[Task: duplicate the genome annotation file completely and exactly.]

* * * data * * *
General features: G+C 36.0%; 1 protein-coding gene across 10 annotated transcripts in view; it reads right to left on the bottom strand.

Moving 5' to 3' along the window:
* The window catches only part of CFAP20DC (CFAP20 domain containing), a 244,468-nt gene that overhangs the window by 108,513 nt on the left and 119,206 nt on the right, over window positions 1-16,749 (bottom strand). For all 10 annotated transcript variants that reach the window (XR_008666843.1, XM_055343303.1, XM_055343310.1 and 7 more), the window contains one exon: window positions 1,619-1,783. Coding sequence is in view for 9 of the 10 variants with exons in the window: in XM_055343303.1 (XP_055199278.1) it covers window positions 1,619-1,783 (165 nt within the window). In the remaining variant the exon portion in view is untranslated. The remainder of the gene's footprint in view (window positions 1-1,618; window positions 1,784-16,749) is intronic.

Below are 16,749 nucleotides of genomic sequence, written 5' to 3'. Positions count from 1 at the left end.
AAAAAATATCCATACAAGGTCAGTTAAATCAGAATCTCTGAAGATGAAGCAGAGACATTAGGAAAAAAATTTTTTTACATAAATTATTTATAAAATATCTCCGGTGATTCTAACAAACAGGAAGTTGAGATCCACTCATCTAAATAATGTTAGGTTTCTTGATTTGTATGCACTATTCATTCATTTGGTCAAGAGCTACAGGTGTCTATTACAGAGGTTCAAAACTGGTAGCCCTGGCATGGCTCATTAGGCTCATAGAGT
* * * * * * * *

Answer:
General features: G+C 36.0%; 1 protein-coding gene across 10 annotated transcripts in view; it reads right to left on the bottom strand.

Moving 5' to 3' along the window:
* The window catches only part of CFAP20DC (CFAP20 domain containing), a 244,468-nt gene that overhangs the window by 108,513 nt on the left and 119,206 nt on the right, over window positions 1-16,749 (bottom strand). For all 10 annotated transcript variants that reach the window (XR_008666843.1, XM_055343303.1, XM_055343310.1 and 7 more), the window contains one exon: window positions 1,619-1,783. Coding sequence is in view for 9 of the 10 variants with exons in the window: in XM_055343303.1 (XP_055199278.1) it covers window positions 1,619-1,783 (165 nt within the window). In the remaining variant the exon portion in view is untranslated. The remainder of the gene's footprint in view (window positions 1-1,618; window positions 1,784-16,749) is intronic.

Below are 16,749 nucleotides of genomic sequence, written 5' to 3'. Positions count from 1 at the left end.
AAAAAATATCCATACAAGGTCAGTTAAATCAGAATCTCTGAAGATGAAGCAGAGACATTAGGAAAAAAATTTTTTTACATAAATTATTTATAAAATATCTCCGGTGATTCTAACAAACAGGAAGTTGAGATCCACTCATCTAAATAATGTTAGGTTTCTTGATTTGTATGCACTATTCATTCATTTGGTCAAGAGCTACAGGTGTCTATTACAGAGGTTCAAAACTGGTAGCCCTGGCATGGCTCATTAGGCTCATAGAGT